Rule 5.1 and the Solo Lawyer

     Part of California's new revised Rules of Professional Conduct is entirely new Rule 5.1(a) that addresses the responsibilities of a managing lawyer in a law firm.  It provides,

A lawyer who individually or together with other lawyers possesses managerial authority in a law firm,* shall make reasonable* efforts to ensure that the firm* has in effect measures giving reasonable* assurance that all lawyers in the firm* comply with these rules and the State Bar Act.

     The asterisks mean these words are defined in new Rule 1.0.1 entitled “Terminology.”  Rule 1.0.1 defines a “law firm” as

‘Firm’ or ‘law firm’ means a partnership; a professional law corporation; a lawyer acting as a sole proprietorship; an association authorized to practice law; or lawyers employed in a legal services organization or in the legal department, division or office of a corporation, of a government organization, or of another organization.

     That definition includes a lawyer who is acting as a true solo lawyer with no employees. So what relevance does Rule 5.1 have for the solo lawyer?

     On its face Rule 5.1 seems exclusively devoted to addressing the lawyer’s responsibilities in managing other lawyers. But a closer look reveals that rule 5.1 applies to the solo lawyer as well. A solo lawyer is still a law firm that has to be managed ethically. Put another way management is not something that exclusively occurs between you and others. you must also manage yourself.

     Part of Rule 5.1’s significance is the fact it is entirely new in California.  Prior to November 1 , 2018, the duty of management was considered integral to the duty of competence articulated in former Rule 3-110(A), so integral that a separate rule of professional conduct was not considered necessary: the duty of supervision is referred to in the comment to the former role. Breaking out the duty to ethically manage a law firm of any size emphasizes that duty; one of the virtues of our new set of Rules, as with the ABA Model Rules, is shining a bright light on concepts that were implicit or contained in case law by making them discipline rules. 

     Many lawyers, while they are good lawyers and good people, are not particularly good at the law practice management side of lawyering. Unfortunately, at some level, law practice management and legal ethics are dealing with the same issues, so poor management practices almost inevitably lead to ethical issues. The value of Rule 5.1 for the solo practitioner is highlighting that sound management practices are necessary to practice ethically, that application of ethical rules regarding marketing and advertising, competent and diligent representation, regular and timely communication with clients, proper handling of client funds and many other rules requires the same type of management organization and self-discipline no matter what size the law firm is.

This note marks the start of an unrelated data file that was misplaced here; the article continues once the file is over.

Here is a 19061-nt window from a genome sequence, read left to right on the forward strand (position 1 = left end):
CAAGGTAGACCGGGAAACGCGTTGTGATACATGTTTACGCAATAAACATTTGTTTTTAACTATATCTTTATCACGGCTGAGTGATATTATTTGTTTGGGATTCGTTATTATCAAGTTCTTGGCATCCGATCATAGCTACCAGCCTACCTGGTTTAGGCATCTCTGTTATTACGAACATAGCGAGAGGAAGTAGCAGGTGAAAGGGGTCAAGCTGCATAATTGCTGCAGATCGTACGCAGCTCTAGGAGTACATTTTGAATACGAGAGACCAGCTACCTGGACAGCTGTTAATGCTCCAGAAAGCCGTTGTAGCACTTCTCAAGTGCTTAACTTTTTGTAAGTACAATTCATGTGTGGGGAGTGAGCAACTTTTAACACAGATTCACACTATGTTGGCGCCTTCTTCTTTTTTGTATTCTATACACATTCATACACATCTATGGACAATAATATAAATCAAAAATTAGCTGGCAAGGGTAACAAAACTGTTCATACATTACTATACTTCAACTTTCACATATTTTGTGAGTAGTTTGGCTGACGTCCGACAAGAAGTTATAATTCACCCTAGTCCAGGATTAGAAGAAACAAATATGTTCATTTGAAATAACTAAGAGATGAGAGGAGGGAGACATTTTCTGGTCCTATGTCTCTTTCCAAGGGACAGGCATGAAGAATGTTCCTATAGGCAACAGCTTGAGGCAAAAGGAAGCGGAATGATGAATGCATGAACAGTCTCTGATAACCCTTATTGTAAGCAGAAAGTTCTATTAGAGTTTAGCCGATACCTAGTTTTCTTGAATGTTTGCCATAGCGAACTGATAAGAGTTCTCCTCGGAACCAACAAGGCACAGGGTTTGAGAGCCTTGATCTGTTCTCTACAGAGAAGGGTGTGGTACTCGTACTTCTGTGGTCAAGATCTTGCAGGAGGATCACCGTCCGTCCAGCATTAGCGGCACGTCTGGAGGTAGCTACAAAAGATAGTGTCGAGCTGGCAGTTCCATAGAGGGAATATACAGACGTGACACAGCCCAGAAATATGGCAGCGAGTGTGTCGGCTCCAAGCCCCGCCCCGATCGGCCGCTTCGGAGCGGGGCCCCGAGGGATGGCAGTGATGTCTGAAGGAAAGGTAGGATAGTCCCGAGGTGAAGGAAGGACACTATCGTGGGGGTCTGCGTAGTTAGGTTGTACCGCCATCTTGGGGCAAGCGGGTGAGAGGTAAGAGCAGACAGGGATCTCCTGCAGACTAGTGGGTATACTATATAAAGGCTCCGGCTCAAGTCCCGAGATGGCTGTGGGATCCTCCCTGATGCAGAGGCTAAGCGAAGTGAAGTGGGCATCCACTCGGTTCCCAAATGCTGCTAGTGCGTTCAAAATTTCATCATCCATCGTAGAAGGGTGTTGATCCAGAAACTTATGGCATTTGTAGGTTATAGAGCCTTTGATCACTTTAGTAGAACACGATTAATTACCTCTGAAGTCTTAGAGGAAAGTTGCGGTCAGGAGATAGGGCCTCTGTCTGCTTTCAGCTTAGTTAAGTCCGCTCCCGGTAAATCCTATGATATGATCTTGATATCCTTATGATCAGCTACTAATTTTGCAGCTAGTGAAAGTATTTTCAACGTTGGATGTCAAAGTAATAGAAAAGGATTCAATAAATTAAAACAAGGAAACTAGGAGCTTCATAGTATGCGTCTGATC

A 2017 State Bar survey indicated that 20.8% of California lawyers practice as solos ( While the small response rate to this voluntary survey may cast doubt on that number, there is no doubt most of the lawyers disciplined by the State Bar have historically been lawyers practicing solo.  Some have even accused the State Bar of targeting solo lawyers for discipline, an accusation that ignores the reality that the discipline system is largely driven by complaints. Solo practitioners are at special risk because they lack the support systems that lawyers in larger organizations possess.

     Lawyers at all level of practice need to develop a management culture that prioritizes ethics. That is part of the lesson of new Rule 5.1 and solo lawyers, given the risks inherent in their practice environment, need to pay heed to that lesson. Even minor discipline can be a major disaster for a lawyer struggling as a solo.

David C. Carr is an attorney at law. 

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**No portion of this summary is intended to constitute legal advice. Be sure to perform independent research and analysis. Any views expressed are those of the author only and not of the SDCBA or its Legal Ethics Committee.**